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The Problems with Antibiotic-Resistant Bacteria

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The aim is to summarize, evaluate and argue the validity of information that demonstrates the issues with antibiotic-resistant bacteria. A plan to minimize/reduce these issues in the future shall be presented with explanations regarding effectiveness. The Problems with Antibiotic-Resistant Bacteria

Antibiotic-Resistance is the ability of bacteria and other microorganisms to resist the effects of the antibiotics they were once sensitive towards (MedicineNet.com, 2012). People have been prescribed antibiotics for years to prevent, reduce or eliminate infectious diseases. This consumption of these antibiotics has caused our bodies to become resistant towards treatment. Rise of Antibiotic-Resistance

When a person goes to the doctor for treatment and are prescribed an antibiotic they usually do not think that much of it. Even when the antibiotic starts not to work so well or even make you worse, you never think that you’ve become resistant to the antibiotic prescribed. In the 1930’s there was only one class of antibiotics available but over time that has grown drastically to over 10 in the 2000’s. The studies from “You Decide: What Can We Do About Antibiotic-Resistance Bacteria”, show how antibiotics affect bacteria over time. From 1995 to 1998 the resistance of penicillin by the bacteria known as Streptococcus Pneumoniae increased consistently. If patients continue to become resistant to the antibiotics being prescribed then the antibiotics could become extinct in the sense that they would no longer be valuable for their intended purpose.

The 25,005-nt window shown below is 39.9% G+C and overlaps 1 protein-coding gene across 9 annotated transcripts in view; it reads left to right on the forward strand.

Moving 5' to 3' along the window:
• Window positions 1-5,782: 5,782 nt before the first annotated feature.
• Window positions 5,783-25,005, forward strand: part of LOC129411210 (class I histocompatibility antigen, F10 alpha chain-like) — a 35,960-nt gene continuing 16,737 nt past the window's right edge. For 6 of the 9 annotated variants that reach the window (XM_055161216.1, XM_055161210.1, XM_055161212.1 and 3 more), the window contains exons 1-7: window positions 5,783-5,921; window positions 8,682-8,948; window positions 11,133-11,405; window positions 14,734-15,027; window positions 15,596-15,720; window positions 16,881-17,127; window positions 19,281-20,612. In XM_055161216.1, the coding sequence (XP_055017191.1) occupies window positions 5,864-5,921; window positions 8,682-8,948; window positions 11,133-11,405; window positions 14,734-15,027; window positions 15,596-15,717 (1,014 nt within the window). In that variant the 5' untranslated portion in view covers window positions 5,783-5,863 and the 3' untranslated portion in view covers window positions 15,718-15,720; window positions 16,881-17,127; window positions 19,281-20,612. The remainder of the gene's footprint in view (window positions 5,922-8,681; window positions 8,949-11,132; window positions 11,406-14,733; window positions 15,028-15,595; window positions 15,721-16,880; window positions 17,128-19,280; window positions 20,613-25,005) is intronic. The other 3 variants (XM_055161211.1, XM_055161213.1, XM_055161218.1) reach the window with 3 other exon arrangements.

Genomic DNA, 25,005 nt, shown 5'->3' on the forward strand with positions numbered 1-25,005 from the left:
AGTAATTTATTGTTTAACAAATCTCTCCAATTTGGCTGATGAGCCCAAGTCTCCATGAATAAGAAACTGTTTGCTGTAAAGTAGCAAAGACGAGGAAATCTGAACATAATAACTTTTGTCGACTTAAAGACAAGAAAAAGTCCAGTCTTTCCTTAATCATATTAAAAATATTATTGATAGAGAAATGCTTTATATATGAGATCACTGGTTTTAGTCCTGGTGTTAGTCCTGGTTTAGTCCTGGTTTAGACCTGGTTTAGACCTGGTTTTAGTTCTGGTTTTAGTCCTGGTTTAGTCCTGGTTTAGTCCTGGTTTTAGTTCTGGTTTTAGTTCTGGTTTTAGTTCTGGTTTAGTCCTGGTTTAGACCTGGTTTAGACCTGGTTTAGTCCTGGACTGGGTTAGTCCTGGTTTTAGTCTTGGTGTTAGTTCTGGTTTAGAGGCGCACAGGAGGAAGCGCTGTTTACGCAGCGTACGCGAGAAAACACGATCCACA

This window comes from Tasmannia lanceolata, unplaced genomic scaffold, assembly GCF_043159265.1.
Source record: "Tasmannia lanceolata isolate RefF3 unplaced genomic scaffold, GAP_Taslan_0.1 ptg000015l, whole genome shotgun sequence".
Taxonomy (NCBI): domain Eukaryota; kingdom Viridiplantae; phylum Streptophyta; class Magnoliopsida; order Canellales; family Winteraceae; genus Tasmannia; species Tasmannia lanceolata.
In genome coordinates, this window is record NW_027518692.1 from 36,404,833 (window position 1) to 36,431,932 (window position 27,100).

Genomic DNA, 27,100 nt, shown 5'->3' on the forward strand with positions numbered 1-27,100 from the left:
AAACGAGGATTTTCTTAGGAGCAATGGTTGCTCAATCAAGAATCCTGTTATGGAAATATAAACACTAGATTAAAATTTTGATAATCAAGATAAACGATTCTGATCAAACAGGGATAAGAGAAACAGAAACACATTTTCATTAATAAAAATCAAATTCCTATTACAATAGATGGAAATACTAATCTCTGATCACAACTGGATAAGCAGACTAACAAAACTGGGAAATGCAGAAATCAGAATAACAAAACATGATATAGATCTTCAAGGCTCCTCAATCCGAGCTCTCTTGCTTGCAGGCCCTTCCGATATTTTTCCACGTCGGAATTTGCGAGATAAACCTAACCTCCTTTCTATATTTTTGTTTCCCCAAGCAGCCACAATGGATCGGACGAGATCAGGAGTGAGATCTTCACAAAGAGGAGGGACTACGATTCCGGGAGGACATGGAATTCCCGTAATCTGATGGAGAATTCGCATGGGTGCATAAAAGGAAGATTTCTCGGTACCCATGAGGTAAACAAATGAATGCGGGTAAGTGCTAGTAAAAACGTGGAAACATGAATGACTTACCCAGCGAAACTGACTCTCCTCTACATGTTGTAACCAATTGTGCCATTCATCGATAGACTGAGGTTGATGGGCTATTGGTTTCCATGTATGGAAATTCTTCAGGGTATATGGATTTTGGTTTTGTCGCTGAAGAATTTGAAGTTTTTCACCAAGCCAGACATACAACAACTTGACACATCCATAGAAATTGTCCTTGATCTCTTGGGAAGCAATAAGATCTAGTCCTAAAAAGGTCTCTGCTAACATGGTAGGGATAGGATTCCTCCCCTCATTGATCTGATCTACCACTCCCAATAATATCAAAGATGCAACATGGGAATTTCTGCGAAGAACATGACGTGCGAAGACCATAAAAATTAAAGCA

According to “You Decide: What Can We Do About Antibiotic-Resistance Bacteria”, Doctors thought of this issue and came up with a logical solution. Rotating the antibiotics allows patients to receive treatment without become resistant to any particular antibiotic. I think this is a beneficial method and should continue to be done but in conjunction with developing alternative antibiotics. This way there would be a multitude of antibiotics available to a patient and they would have more options for treatment depending on their personal allergies. It is clear from studies done by researchers that slowing down antibiotics and rotating them have reduced patient consumption.

In conclusion, life is constantly changing an evolving which means discoveries are made frequently. Research and technology are highly instrumental in determining the best approach and care for patients. With medicine the goal is to heal an individual and as long as that stays the primary purpose several other antibiotics or even cures could be developed.


Anitbiotic-resistant Definition available at http://www.medicinenet.com/script/main/art.asp?articlekey=2276. Accessed November 12, 2014.

Step 2: The Data: The Development of Antibiotics
Monnet, D. L. (2004). Antibiotic Development and the Changing Role of the Pharmaceutical Industry. The Global Threat of Antibiotic Resistance: Exploring Roads Towards Concerted Action. Available at http://www.dhf.uu.se/antibiotics_participant/new_pdf/industry.pdf. Accessed December 10, 2004. Figure 1.

Step 3: The Data: Antibiotic Prescriptions
Seppala, H., et al. (1997). The Effect of Changes in the Consumption of Macrolide Antibiotics on Erythromycin Resistance in Group A Streptococci in Finland. New England Journal of Medicine 337:7, pp. 441–446. Figure 1.

Step 4: The Data: Antibiotic-resistant Bacteria
Whitney, C. G., et al. (2000). Increasing Prevalence of Multidrug Resistant Streptococcus Pneumoniae in the United States. New England Journal of Medicine 343:26, pp. 917–1924. Figure 1.

Step 5: The Data: Antibiotic Rotation
Toltzis, P., et al. (2002). The Effect of Antibiotic Rotation on Colonization with Antibiotic-Resistant Bacilli in a Neonatal Intensive Care
Unit. Pediatrics 110:4, pp. 707–711. Table 1.

Step 6: The Data: Reducing Antibiotic Prescriptions
Seppala, H., et al. (1997). The Effect of Changes in the Consumption of Macrolide Antibiotics on Erythromycin Resistance in Group A Streptococci in Finland. New England Journal of Medicine 337:7, pp. 441–446. Figure 1.

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